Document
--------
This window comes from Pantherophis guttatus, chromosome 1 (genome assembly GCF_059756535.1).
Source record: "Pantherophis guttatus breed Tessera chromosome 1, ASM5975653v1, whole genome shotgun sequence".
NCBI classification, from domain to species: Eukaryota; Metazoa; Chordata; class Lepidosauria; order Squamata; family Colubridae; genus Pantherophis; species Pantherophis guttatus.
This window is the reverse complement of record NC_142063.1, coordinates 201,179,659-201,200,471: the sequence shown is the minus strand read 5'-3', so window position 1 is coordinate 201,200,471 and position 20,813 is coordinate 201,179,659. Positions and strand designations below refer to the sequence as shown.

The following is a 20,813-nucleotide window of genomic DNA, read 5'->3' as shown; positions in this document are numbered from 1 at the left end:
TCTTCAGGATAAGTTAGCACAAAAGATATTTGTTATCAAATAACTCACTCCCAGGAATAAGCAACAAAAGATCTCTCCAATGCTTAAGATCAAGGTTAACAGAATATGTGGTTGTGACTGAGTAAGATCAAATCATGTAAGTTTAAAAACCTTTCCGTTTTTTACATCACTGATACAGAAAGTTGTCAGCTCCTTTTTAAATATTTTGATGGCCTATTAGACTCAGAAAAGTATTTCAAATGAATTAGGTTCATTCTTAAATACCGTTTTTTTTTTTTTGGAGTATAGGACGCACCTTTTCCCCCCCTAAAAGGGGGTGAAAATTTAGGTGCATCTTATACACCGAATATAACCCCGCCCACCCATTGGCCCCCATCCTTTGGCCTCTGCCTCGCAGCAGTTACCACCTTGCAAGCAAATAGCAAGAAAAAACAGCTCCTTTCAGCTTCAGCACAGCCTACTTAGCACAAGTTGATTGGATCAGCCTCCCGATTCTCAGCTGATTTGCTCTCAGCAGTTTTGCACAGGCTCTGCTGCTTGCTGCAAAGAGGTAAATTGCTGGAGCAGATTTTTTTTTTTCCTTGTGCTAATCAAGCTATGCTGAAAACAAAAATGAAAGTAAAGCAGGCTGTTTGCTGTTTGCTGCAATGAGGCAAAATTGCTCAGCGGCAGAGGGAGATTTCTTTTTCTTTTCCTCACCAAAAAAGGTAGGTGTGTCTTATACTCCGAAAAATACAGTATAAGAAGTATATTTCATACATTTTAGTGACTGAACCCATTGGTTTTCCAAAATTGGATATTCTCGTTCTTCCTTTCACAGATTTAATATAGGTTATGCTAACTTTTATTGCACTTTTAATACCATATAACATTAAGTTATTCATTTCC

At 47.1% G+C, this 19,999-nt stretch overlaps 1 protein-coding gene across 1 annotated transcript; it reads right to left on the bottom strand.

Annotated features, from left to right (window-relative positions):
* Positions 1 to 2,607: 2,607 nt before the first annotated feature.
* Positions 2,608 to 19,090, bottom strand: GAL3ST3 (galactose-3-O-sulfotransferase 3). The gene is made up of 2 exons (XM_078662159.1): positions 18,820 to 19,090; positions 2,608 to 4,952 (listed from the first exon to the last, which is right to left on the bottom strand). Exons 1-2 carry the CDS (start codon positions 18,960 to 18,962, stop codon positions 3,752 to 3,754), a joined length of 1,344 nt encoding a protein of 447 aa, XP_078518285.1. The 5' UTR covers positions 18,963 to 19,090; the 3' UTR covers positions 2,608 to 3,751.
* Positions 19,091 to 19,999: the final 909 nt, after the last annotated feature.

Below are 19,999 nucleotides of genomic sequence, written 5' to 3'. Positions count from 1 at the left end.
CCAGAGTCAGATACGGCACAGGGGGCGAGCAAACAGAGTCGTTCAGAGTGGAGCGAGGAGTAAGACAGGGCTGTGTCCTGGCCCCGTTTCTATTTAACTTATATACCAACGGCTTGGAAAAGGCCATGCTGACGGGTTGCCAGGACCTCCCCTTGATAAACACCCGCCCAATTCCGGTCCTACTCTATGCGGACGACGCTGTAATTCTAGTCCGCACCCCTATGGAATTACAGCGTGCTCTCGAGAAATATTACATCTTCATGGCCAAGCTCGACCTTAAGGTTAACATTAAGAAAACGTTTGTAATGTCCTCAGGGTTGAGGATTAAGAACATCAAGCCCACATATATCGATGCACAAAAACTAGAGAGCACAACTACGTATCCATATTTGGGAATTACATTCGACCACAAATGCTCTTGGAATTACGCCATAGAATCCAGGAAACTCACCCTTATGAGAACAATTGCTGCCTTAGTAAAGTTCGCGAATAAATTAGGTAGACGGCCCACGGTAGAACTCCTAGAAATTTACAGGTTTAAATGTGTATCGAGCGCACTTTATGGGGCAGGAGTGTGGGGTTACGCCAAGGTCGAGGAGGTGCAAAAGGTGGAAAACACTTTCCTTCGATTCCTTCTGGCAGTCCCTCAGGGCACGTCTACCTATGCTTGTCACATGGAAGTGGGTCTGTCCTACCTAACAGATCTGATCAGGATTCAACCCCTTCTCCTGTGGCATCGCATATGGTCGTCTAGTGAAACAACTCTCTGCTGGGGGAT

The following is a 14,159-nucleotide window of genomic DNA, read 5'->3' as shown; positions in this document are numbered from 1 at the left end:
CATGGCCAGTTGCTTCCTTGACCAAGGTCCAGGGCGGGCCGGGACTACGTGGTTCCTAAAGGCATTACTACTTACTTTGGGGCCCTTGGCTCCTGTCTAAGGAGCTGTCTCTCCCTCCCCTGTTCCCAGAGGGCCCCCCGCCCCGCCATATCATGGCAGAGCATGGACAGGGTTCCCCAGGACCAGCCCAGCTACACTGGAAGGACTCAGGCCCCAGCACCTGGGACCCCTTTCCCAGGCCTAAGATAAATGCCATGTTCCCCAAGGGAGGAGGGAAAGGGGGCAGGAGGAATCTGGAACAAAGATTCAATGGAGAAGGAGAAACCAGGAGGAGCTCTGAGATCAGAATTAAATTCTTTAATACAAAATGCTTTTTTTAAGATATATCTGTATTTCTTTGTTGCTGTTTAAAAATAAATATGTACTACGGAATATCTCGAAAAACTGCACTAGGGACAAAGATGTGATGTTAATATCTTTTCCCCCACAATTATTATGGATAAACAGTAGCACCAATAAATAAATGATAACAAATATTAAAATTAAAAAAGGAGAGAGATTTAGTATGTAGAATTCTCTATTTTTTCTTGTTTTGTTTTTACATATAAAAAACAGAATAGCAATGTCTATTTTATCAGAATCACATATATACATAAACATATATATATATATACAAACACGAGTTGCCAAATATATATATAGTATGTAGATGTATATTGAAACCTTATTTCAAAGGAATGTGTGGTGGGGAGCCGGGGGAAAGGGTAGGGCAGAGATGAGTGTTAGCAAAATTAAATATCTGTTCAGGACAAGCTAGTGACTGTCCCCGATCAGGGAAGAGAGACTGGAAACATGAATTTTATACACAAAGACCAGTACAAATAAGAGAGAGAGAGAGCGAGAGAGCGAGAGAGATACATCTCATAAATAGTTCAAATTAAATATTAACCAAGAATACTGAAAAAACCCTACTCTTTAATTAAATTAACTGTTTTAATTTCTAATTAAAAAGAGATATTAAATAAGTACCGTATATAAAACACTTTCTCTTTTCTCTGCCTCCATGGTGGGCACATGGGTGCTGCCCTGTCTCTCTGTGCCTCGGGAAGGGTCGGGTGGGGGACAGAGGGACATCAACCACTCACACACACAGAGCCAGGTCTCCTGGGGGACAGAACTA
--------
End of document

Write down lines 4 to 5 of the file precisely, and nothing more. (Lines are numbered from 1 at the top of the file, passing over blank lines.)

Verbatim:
This window is the reverse complement of record NC_142063.1, coordinates 201,179,659-201,200,471: the sequence shown is the minus strand read 5'-3', so window position 1 is coordinate 201,200,471 and position 20,813 is coordinate 201,179,659. Positions and strand designations below refer to the sequence as shown.

The following is a 20,813-nucleotide window of genomic DNA, read 5'->3' as shown; positions in this document are numbered from 1 at the left end: